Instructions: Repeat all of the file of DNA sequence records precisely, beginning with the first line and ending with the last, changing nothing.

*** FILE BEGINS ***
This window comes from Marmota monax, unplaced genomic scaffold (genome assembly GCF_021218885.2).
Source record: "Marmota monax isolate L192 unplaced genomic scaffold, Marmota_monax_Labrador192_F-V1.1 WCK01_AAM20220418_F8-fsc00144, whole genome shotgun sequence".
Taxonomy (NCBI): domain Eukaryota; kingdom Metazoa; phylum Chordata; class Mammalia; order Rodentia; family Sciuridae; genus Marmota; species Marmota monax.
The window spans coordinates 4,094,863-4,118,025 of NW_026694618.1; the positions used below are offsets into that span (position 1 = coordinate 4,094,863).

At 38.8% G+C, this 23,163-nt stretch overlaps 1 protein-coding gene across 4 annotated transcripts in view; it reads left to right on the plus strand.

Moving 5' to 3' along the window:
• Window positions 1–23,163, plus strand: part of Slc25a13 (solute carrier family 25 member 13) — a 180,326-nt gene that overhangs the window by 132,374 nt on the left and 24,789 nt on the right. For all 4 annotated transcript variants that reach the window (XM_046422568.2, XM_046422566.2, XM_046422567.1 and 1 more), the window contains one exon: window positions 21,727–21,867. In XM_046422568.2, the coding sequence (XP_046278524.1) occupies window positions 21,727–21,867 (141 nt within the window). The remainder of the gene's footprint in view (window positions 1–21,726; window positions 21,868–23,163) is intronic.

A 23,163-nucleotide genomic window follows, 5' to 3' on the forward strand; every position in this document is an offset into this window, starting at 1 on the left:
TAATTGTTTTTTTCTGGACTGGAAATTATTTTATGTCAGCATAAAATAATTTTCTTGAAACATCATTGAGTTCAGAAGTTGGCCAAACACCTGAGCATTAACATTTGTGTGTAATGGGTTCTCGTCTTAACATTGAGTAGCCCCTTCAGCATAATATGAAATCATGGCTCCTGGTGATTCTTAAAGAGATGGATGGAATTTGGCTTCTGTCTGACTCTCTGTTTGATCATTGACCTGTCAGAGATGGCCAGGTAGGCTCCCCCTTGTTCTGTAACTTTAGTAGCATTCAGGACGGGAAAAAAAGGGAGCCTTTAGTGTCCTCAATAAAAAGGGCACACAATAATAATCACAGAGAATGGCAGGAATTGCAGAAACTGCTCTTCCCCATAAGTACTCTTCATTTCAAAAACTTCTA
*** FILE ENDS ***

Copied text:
This window comes from Marmota monax, unplaced genomic scaffold (genome assembly GCF_021218885.2).
Source record: "Marmota monax isolate L192 unplaced genomic scaffold, Marmota_monax_Labrador192_F-V1.1 WCK01_AAM20220418_F8-fsc00144, whole genome shotgun sequence".
Taxonomy (NCBI): domain Eukaryota; kingdom Metazoa; phylum Chordata; class Mammalia; order Rodentia; family Sciuridae; genus Marmota; species Marmota monax.
The window spans coordinates 4,094,863-4,118,025 of NW_026694618.1; the positions used below are offsets into that span (position 1 = coordinate 4,094,863).

At 38.8% G+C, this 23,163-nt stretch overlaps 1 protein-coding gene across 4 annotated transcripts in view; it reads left to right on the plus strand.

Moving 5' to 3' along the window:
• Window positions 1–23,163, plus strand: part of Slc25a13 (solute carrier family 25 member 13) — a 180,326-nt gene that overhangs the window by 132,374 nt on the left and 24,789 nt on the right. For all 4 annotated transcript variants that reach the window (XM_046422568.2, XM_046422566.2, XM_046422567.1 and 1 more), the window contains one exon: window positions 21,727–21,867. In XM_046422568.2, the coding sequence (XP_046278524.1) occupies window positions 21,727–21,867 (141 nt within the window). The remainder of the gene's footprint in view (window positions 1–21,726; window positions 21,868–23,163) is intronic.

A 23,163-nucleotide genomic window follows, 5' to 3' on the forward strand; every position in this document is an offset into this window, starting at 1 on the left:
TAATTGTTTTTTTCTGGACTGGAAATTATTTTATGTCAGCATAAAATAATTTTCTTGAAACATCATTGAGTTCAGAAGTTGGCCAAACACCTGAGCATTAACATTTGTGTGTAATGGGTTCTCGTCTTAACATTGAGTAGCCCCTTCAGCATAATATGAAATCATGGCTCCTGGTGATTCTTAAAGAGATGGATGGAATTTGGCTTCTGTCTGACTCTCTGTTTGATCATTGACCTGTCAGAGATGGCCAGGTAGGCTCCCCCTTGTTCTGTAACTTTAGTAGCATTCAGGACGGGAAAAAAAGGGAGCCTTTAGTGTCCTCAATAAAAAGGGCACACAATAATAATCACAGAGAATGGCAGGAATTGCAGAAACTGCTCTTCCCCATAAGTACTCTTCATTTCAAAAACTTCTA